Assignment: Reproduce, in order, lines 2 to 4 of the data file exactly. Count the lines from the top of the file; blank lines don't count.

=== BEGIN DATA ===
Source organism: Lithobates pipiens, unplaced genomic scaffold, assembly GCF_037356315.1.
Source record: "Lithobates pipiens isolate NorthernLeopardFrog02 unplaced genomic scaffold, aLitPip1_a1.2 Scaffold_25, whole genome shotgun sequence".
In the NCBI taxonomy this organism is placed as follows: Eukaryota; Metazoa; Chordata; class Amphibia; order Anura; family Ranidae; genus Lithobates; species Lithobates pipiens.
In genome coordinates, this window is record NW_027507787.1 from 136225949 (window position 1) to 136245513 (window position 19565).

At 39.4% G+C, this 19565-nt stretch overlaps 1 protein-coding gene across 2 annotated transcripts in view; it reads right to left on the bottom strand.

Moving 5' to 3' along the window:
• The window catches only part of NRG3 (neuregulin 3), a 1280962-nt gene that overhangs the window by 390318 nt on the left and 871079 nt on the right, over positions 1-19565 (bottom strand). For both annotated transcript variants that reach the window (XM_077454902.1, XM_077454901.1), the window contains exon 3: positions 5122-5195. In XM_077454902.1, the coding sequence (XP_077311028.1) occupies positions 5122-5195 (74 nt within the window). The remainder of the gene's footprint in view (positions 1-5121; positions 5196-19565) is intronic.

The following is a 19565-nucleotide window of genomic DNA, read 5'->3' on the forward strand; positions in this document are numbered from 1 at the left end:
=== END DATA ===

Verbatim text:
Source record: "Lithobates pipiens isolate NorthernLeopardFrog02 unplaced genomic scaffold, aLitPip1_a1.2 Scaffold_25, whole genome shotgun sequence".
In the NCBI taxonomy this organism is placed as follows: Eukaryota; Metazoa; Chordata; class Amphibia; order Anura; family Ranidae; genus Lithobates; species Lithobates pipiens.
In genome coordinates, this window is record NW_027507787.1 from 136225949 (window position 1) to 136245513 (window position 19565).